Crisis in Moldova Deepens as Court Forces Out President

A Moldovan court on Sunday forced out President Igor Dodon, deepening a standoff between rival political parties over the formation of a new government after months of deadlock.

Former Prime Minister Pavel Filip was appointed to replace Mr. Dodon, and he promptly announced snap elections in September.

Mr. Filip said that Mr. Dodon had not fulfilled his duties by failing to dissolve Parliament and had attempted to stage a “coup.”

The crisis threatens more instability in the former Soviet republic, one of Europe’s poorest nations, which has a population of 3.5 million. Entrenched corruption and low living standards have pushed many citizens to emigrate to Russia or to other European countries.

On Saturday, Mr. Dodon’s Russian-backed Socialist Party announced that it was forming a coalition government with a rival bloc, A.C.U.M., which favors greater cooperation with the European Union. That unlikely alliance was intended to keep the Democratic Party of Moldova, run by the tycoon Vladimir Plahotniuc, out of power.

The Democratic Party, to which Mr. Filip also belongs, said that the new administration had tried to usurp power at Russia’s behest and criticized Mr. Dodon’s refusal to dissolve Parliament after the parties missed a court-mandated June 7 deadline to form a government.

Thousands of supporters of the Democratic Party rallied in the capital, Chisinau.

Denouncing the decision to remove him from the presidency, Mr. Dodon said the court was not politically independent and accused the Democratic Party of trying to cling to power. He called on the international community to step in.

“Moldovan citizens with different views on domestic and foreign policy can unite for the sake of a common goal: liberation of the Republic of Moldova from the criminal, dictatorial regime,” Mr. Dodon said in a statement.

“In this situation, we have no choice but to appeal to the international community to mediate in the process of a peaceful transfer of power,” he added, urging Moldovans to take part in “an unprecedented mobilization and peaceful protests.”

As signs of trouble brewed in Moldova on Saturday, a spokeswoman for the European Union called for “calm and restraint” and for the country’s leaders to respect the rule of law and democracy. Russia urged all parties to avoid destabilization.

Maia Sandu, the leader of A.C.U.M., who is a former education minister and World Bank adviser, was appointed prime minister on Saturday. But a court struck down her appointment and that of a speaker of Parliament also nominated by the Socialist Party.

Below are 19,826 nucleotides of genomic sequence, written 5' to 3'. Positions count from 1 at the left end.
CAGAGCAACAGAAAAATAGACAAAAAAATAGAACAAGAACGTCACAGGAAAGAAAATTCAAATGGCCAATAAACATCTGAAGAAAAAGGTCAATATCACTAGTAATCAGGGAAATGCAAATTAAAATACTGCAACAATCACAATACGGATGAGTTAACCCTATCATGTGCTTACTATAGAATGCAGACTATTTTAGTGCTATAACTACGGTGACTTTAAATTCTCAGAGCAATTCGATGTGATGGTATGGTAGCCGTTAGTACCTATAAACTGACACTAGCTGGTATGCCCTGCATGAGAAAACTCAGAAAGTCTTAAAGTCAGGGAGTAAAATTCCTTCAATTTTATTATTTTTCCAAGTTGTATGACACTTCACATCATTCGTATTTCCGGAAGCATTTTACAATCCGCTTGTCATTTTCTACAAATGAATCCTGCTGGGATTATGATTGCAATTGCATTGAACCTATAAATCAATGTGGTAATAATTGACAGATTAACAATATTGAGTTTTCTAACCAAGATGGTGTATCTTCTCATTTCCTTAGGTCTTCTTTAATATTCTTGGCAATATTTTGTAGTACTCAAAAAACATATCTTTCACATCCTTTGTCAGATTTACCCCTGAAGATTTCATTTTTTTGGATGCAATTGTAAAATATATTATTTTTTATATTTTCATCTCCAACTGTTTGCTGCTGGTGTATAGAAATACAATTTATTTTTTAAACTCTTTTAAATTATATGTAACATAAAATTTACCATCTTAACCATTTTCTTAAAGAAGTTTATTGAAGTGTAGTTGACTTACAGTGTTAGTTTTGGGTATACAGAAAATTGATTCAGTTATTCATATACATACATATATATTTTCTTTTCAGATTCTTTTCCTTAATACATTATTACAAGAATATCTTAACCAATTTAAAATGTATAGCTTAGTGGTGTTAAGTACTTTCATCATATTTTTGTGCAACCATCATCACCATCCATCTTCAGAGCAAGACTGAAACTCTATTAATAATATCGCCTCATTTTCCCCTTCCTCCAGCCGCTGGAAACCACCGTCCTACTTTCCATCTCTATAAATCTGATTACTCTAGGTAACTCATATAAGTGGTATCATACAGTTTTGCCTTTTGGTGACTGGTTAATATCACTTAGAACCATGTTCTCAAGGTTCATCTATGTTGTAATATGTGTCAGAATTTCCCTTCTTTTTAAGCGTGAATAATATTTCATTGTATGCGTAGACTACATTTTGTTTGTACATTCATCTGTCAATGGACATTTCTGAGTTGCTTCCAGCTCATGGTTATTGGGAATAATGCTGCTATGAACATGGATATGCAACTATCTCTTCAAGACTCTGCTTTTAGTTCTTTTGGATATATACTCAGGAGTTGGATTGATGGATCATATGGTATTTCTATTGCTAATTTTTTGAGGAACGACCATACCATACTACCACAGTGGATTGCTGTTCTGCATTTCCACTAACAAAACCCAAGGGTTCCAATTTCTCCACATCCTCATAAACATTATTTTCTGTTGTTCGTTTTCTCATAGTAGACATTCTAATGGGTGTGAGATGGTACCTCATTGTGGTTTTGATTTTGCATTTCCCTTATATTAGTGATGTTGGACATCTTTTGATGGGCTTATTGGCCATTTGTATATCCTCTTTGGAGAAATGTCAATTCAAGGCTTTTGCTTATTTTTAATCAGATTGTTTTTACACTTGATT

Supporters of the Democratic Party pitched tents in front of several ministries and state institutions on Saturday night.

Ms. Sandu said in Parliament on Sunday that the pitched tents “are proof that the Democratic Party wants to use law enforcement bodies to throw the country into chaos to protect a single person: Plahotniuc.”

“They do not want to ensure the peaceful transition of power,” she added.

Moldova has been dogged by political instability and graft, including a breathtaking scandal in 2014-15, in which $1 billion, around an eighth of the country’s economic output, was pilfered from three banks.

Moldova, lying between Ukraine and Romania, is politically divided, with some favoring closer ties with the European Union or even reunification with Romania, which is a member of the bloc, and others preferring tighter links with Russia.

The European Union forged a deal on closer trade and political ties with Moldova in 2014 and showered the country with aid, but the bloc has become increasingly critical of reform efforts. An election in February produced a hung Parliament, setting the stage for months of coalition negotiations.

On Saturday, Andrian Candu, deputy chief of the Democratic Party, said that Mr. Dodon had approached the Democrats with a coalition offer on terms set by Moscow. The terms included a longstanding plan to turn Moldova into a federal state that would give special recognition to the separatist region of Transdniestria, where many want to merge with Russia.

Opponents of such a plan say it would give Transdniestria, and by extension Russia, an outsize role in how Moldova is run.

Mr. Dodon has said that the idea to federalize Moldova came from Mr. Plahotniuc, who had offered the move to Moscow in exchange for dropping criminal cases against him in Russia. A Russian statement also said that the idea had come from Mr. Plahotniuc.

New York Times

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